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Shafaq News/ Today, Wednesday, the 14 Iraqi banks that were sanctioned by the US Federal Bank called for an end to the damage caused to them as a result of those sanctions.
And the group of sanctioned banks stated in a statement today, “It was announced on Thursday, July 20, 2023, that our banks had stopped dealing with the US dollar currency through the Central Bank of Iraq under the direction of the US Federal Bank. The various regulations, including the regulations of the OFAC Department or others, all in order to avoid suspicious transactions.
The banks also said: We work under the umbrella and oversight of the Central Bank of Iraq and provide various banking services, including coverage of foreign imports, stressing, "We are fully prepared to undergo auditing of all our transactions, whether from the Central Bank of Iraq or from international auditing companies, and we bear all responsibility for any abuses, if any."
The statement noted that the presence of nearly a third of private banks within the prohibition of dealing in US dollars will have negative responses in many aspects, not only on the exchange rate of the Iraqi dinar against the US dollar, but its impact will be very significant in several directions, including stopping foreign investment.
In its statement, the banks called on the Iraqi government to work with all the means available to it to remove the damage that occurred to it in particular, and to the Iraqi banking sector in general, and to provide the necessary support in order to resolve the above issue as soon as possible.
On Wednesday, July 19, the US Treasury Department imposed sanctions on 14 Iraqi banks in a crackdown on Iran's dollar transactions.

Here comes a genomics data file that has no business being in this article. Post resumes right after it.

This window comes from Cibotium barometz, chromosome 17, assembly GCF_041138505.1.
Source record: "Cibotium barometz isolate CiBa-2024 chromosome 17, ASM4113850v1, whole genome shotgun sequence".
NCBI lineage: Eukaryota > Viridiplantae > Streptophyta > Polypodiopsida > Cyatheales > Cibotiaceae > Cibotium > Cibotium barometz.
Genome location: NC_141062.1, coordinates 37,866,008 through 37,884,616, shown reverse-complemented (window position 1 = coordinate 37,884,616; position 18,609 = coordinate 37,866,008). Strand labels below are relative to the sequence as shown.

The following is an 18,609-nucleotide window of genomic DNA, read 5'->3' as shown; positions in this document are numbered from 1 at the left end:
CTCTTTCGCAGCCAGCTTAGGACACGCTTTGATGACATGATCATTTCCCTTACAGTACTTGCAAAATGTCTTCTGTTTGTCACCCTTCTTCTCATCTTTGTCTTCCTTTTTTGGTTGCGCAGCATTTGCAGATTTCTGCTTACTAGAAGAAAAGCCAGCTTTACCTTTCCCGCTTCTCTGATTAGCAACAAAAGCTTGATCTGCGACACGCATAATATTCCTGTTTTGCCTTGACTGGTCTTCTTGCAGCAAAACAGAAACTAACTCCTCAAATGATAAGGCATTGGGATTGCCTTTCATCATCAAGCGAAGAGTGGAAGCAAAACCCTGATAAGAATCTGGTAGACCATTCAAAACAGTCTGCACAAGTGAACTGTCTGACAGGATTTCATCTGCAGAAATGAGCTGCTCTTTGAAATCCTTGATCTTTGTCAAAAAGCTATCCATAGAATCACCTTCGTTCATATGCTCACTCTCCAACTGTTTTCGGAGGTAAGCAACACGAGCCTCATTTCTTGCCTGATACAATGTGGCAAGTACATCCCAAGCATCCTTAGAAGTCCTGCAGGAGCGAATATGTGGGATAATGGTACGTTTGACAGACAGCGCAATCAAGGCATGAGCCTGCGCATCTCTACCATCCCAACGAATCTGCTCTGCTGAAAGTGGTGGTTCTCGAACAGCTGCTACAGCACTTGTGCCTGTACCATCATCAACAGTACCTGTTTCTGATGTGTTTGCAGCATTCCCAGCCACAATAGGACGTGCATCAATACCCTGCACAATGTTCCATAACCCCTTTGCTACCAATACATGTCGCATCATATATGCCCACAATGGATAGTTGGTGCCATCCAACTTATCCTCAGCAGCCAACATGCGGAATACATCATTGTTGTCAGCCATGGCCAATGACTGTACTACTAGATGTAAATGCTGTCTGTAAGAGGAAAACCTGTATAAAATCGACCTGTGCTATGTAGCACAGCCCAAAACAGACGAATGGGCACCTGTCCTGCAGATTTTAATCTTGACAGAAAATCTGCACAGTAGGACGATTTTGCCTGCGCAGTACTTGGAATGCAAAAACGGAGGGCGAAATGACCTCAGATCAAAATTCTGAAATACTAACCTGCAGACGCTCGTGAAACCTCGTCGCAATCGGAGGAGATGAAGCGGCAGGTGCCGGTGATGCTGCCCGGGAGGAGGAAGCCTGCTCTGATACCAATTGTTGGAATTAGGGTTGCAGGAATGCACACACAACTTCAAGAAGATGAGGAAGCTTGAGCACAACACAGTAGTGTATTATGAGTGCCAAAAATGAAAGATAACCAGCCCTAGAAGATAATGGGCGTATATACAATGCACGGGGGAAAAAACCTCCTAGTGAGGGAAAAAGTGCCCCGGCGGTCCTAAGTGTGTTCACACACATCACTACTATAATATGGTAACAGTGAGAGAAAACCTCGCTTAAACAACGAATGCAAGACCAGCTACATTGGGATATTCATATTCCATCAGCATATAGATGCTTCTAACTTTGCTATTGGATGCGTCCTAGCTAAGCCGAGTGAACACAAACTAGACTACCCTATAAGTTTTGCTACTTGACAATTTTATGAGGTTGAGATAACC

The Wall Street Journal quoted US officials as saying that "the move came after the disclosure of information indicating that the targeted banks were involved in money laundering and fraudulent transactions."
The newspaper added, "Some of these operations may relate to individuals subject to sanctions, which increases fears that Iran will benefit from them."
A senior US official told the newspaper: "We have strong reason to suspect that some of these money laundering operations may benefit, either to individuals covered by US sanctions, or to persons who may be covered by sanctions."
"The main danger of sanctions in Iraq is definitely related to Iran," the US official added.
Shafaq News Agency learned that the sanctions affected "banks (the Islamic Advisor for Investment and Finance, Al-Qartas Islamic Investment and Finance, as well as the Islamic Spectrum, Elaf Bank, Erbil Bank for Investment and Finance, the International Islamic Bank, Pan-Iraq Bank, Mosul Bank for Development and Investment, Al-Rajeh Bank, Sumer Commercial Bank, Trust International Islamic Bank, Ur Islamic Bank, Islamic World Bank for Investment and Finance, and Zain Iraq Islamic Bank for Investment and Finance."
And the US Treasury Department prevented four other Iraqi banks from accessing the dollar last November, and also imposed, in cooperation with the Central Bank of Iraq, stricter controls on financial transfers in the country in general.
In the past weeks, the Central Bank of Iraq had excluded 4 private Iraqi banks from the currency sale auction (namely: Al-Ansari, Al-Sharq Al-Awsat, Al-Qabid, and Asia) following directives and warnings from the US Treasury about these banks accused of smuggling currency.
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